A concatenation of puzzling results from an alphabet soup of satellites and experiments has led a growing number of astronomers and physicists to suspect that they are getting signals from a shadow universe of dark matter that makes up a quarter of creation but has eluded direct detection until now.
“Nobody really knows what’s going on,” said Gordon Kane, a theorist at the University of Michigan. Physicists caution that there could still be a relatively simple astronomical explanation for the recent observations.
But the nature of this dark matter is one of the burning issues of science. Identifying it would point the way to a deeper understanding of the laws of nature and the Einsteinian dream of a unified theory of physics.
The last few weeks have seen a blizzard of papers trying to explain the observations in terms of things like “minimal dark matter” or “exciting dark matter,” or “hidden valley” theory, and to suggest how to look for them in particle accelerators like the Large Hadron collider, set to begin operation again outside Geneva next summer.
“It could be deliriously exciting, an incredibly cool story,” said Nima Arkani-Hamed of the Institute for Advanced Study in Princeton, N.J., who has been churning out papers with his colleagues. “Anomalies in the sky tell you what to look for in the collider.”
On Thursday, a team of astrophysicists working on one of the experiments reported in the journal Nature that a cosmic ray detector onboard a balloon flying around the South Pole had recorded an excess number of high-energy electrons and their antimatter opposites, positrons, sailing through local space.
The particles, they conceded, could have been created by a previously undiscovered pulsar, the magnetized spinning remnant of a supernova explosion, blasting nearby space with electric and magnetic fields. But, they say, a better and more enticing explanation for the excess is that the particles are being spit out of the fireballs created by dark matter particles colliding and annihilating one another in space.
“We cannot disprove that the signal could come from an astrophysical object. We also cannot eliminate a dark matter annihilation explanation based upon current data,” said John P. Wefel of Louisiana State University, the leader of the team, adding, “Whichever way it goes, for us it is exciting.”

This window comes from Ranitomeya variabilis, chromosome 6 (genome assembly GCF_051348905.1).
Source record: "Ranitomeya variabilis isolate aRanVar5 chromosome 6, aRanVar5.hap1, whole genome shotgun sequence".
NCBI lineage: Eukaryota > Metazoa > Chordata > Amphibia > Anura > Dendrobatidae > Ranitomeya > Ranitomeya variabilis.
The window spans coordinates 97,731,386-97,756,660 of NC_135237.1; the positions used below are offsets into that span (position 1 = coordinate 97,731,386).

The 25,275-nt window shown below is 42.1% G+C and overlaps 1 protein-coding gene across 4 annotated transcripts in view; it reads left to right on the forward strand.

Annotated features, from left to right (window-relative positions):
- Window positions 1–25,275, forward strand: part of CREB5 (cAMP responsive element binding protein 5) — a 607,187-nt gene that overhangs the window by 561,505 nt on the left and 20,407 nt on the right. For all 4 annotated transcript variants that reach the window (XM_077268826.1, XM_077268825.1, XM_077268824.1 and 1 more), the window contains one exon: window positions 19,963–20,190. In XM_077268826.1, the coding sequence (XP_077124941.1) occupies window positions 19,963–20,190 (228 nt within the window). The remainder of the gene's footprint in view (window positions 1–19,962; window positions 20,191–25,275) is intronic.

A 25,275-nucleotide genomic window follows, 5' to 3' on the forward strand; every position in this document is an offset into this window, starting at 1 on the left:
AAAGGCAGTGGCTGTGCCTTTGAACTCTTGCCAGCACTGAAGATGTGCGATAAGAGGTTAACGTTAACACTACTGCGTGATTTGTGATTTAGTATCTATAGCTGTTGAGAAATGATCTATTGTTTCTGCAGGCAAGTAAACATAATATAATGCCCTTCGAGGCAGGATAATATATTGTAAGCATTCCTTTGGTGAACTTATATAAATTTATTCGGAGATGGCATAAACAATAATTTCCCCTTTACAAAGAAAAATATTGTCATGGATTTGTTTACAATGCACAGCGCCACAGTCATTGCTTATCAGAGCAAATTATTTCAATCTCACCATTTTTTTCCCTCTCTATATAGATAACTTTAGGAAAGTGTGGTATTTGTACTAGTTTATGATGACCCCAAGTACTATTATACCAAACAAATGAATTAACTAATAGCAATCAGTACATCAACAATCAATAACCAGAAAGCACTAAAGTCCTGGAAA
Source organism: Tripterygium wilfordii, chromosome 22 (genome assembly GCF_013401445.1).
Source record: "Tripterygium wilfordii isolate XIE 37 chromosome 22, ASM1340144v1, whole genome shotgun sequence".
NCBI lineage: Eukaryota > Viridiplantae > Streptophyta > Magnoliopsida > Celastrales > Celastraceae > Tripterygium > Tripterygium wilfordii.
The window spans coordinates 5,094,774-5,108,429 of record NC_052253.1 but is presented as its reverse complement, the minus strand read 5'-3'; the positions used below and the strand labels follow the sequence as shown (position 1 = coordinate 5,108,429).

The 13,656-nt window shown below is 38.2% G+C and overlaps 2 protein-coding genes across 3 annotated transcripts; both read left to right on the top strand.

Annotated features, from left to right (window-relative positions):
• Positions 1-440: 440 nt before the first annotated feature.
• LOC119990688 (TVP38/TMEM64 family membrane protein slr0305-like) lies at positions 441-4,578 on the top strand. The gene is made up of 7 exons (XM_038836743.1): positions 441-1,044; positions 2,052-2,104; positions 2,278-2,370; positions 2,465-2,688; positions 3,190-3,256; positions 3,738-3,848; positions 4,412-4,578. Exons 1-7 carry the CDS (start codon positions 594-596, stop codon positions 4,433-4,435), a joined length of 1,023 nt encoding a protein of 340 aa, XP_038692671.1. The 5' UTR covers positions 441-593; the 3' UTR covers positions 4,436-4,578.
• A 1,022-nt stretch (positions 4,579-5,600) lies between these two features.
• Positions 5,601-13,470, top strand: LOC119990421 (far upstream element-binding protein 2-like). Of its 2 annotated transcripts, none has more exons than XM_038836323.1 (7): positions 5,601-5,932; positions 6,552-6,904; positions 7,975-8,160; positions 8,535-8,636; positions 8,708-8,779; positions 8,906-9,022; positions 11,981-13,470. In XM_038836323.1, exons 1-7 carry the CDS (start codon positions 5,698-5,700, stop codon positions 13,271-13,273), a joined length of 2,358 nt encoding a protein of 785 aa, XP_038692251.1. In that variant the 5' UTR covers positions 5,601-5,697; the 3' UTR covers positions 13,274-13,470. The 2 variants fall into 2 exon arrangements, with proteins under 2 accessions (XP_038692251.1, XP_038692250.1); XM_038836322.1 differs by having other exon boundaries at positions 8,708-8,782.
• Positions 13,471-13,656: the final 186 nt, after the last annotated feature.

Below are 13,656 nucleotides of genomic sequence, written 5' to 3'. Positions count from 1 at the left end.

The results came on the heels of a report earlier this fall from Pamela, a satellite built by Italian, German, Russian and Swedish scientists to study cosmic rays. Pamela scientists reported in talks and a paper posted on the Internet that the satellite had recorded an excess of high-energy positrons. This, they said, “may constitute the first indirect evidence of dark matter particle annihilations,” or a nearby pulsar.
Antimatter is rare in the universe, and so looking for it is a good way of hunting for exotic phenomena like dark matter.
Another indication that something funny is happening on the dark side of the universe is evident in maps of the cosmic background radiation left over from the Big Bang. Those maps, produced most recently this year by the Wilkinson Microwave Anisotropy Probe satellite, show a haze of what seem to be charged particles hovering around the Milky Way galaxy, according to an analysis by Douglas Finkbeiner of the Harvard-Smithsonian Center for Astrophysics.
Adding to the mix and mystery, the European Space Agency’s Integral satellite detected gamma rays emanating from the center of the Milky Way, suggesting the presence of positrons there, but with much lower energies than Pamela and Dr. Wefel’s experiments have seen.
What all this adds up to, or indeed whether it all adds up to anything at all, depends on which observations you trust and your theoretical presumptions about particle physics and the nature of dark matter. Moreover, efforts to calculate the background level of high-energy particles in the galaxy are beset with messy uncertainties. “The dark matter signal is easy to calculate,” Dr. Kane said. “The background is much harder.”
Dark matter has teased and obsessed astronomers since the 1930s, when the Caltech astronomer Fritz Zwicky deduced that some invisible “missing mass” was required to supply the gravitational glue to hold clusters of galaxies together. The idea became respectable in the 1970s when Vera C. Rubin of the Carnegie Institution of Washington and her collaborators found from studying the motions of stars that most galaxies seemed to be surrounded by halos of dark matter.
The stakes for dark matter go beyond cosmology. The most favored candidates for its identity come from a theory called supersymmetry, which unifies three of the four known forces of nature mathematically and posits the existence of a realm of as-yet-undiscovered particles. They would be so-called wimps — weakly interacting massive particles — which feel gravity and little else, and could drift through the Earth like wind through a screen door. Such particles left over from the Big Bang could form a shadow universe clumping together into dark clouds that then attract ordinary matter.
The discovery of a supersymmetric particle would also be a boost for string theory, the controversial “theory of everything,” and would explicate the nature of a quarter of the universe. But until now, the dark matter particles have mostly eluded direct detection in the laboratory, the exception being a controversial underground experiment called Dama/Libra, for Dark Matter/Large Sodium Iodide Bulk for Rare Processes, under the Italian Alps, where scientists claimed in April to have seen a seasonal effect of a “dark matter wind” as the Earth goes around its orbit.